Friday, July 27, 2012

Essays on "Theater and Disaster" take center stage in Critical Stages, IATC's international journal

Devastated by the tsunami:  Ishinomaki, Miyagi, Tohoku in Japan (March 2011) | Photo by Morihiro Niino
CYBERSPACE |  The sixth edition of Critical Stages, the web journal of the International Association of Theatre Critics, is now out, I am very proud to report. And it is a most extraordinary edition. Why? Because Manabu Noda, a professor at Meiji University in Tokyo (as well as a theater critic and researcher), has prepared a special section that you won't find anywhere else in the world...or on cyberspace, for that matter.

Manabu Noda-san has curated and edited together a special section, entitled “Theatre and Disaster,” focusing on the post-3/11 theater in Japan. He writes:

Four out of the five articles in this section are from Japanese contributors including the section editor. The section editor is from Japan, but the editorial intention of this is not self-pitying; it is rather to offer a documentation of the post-3/11 milieu in Japan for future reference in our future inquiry into how disasters can affect theatre as well as how theatre should react to an emergency like this.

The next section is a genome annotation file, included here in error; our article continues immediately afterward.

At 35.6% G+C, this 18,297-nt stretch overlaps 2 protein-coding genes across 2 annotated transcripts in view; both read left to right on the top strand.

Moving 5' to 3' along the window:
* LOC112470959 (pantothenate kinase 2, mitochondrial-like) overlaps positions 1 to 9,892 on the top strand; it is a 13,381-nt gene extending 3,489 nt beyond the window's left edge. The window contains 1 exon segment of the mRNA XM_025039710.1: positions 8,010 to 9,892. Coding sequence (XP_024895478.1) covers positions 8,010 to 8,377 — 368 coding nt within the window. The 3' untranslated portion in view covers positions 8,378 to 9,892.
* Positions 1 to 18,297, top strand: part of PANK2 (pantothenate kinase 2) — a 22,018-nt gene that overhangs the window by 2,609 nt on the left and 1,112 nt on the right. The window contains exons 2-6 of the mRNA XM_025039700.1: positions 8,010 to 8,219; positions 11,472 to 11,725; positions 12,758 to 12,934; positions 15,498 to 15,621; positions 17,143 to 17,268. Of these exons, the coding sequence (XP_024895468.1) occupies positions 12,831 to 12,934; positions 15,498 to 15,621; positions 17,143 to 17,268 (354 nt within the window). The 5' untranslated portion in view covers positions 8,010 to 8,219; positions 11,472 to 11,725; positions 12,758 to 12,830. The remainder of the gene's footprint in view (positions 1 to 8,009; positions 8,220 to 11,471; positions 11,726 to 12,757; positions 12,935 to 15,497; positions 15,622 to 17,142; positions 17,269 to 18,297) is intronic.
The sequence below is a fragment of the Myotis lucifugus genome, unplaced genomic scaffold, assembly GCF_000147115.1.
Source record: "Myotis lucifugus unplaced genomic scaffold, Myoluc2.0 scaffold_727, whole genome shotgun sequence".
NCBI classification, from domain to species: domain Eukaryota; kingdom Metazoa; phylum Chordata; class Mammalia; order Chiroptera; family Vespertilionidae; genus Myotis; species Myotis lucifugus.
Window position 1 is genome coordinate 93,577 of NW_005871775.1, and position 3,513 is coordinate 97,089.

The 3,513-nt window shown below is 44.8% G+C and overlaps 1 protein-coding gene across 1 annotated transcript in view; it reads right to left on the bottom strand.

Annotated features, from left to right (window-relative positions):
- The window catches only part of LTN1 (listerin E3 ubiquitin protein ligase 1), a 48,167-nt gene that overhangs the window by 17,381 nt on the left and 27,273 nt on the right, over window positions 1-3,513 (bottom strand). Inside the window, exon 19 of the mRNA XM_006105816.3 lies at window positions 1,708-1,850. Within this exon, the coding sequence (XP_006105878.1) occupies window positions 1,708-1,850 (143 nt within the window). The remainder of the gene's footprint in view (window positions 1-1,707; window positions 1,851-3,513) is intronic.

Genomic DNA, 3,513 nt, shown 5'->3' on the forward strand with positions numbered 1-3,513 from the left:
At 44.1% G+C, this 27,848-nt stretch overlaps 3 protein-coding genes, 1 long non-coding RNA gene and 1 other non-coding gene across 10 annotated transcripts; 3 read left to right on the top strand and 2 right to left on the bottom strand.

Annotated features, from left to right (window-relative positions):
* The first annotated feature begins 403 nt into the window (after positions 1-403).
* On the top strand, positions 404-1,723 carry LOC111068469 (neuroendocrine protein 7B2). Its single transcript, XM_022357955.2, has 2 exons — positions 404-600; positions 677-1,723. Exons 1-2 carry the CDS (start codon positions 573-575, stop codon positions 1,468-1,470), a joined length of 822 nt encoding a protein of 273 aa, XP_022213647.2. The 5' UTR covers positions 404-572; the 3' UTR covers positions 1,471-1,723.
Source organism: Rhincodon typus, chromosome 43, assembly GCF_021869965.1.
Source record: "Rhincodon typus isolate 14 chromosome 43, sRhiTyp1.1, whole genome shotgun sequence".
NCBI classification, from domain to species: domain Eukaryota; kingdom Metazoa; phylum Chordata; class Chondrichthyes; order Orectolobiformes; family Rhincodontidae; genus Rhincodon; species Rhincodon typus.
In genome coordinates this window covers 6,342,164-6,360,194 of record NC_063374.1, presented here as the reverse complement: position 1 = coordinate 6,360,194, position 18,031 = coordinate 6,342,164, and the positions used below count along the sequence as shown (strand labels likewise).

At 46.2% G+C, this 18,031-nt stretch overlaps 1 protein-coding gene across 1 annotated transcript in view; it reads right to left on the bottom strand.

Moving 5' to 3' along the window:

The only non-Japanese article in the section is the one contributed by Zain Ahmed and Hajirah Mumtaz (Pakistan), whose “Theatre in a Time of War” shows that the disasters the Pakistani theatre has had to face were not only the post-9/11 political milieu; they can be dated back from the military dictatorship that started in 1977, or even more further back, the Dramatic Performance Act that came into effect during its colonized years. The article helps us realize that theatre in the time of any disaster ought to be discussed in a long-term perspective, as the situation in Japan is still too immature to allow any such attempt, the other articles basically concerning the theatre scene in Japan after the earthquake in March 2011
Bravo to Manabu Noda-san. He has done a great service to the critical community and the theater world!

Meanwhile, I invite you to sample the Interviews section of Critical Stages.

Three of these five interviews introduce us to new voices in the international theatre: Bulgarian director Javor Gurdev, French playwright Rémi De Vos and Italian playwright Fausto Paravidino. Two other interviews offer career retrospectives of theatre artists who have made a tremendous difference in their part of their world: the American actor/director/scholar Robert Goldsby and the Romanian actor/general manager Ion Caramitru.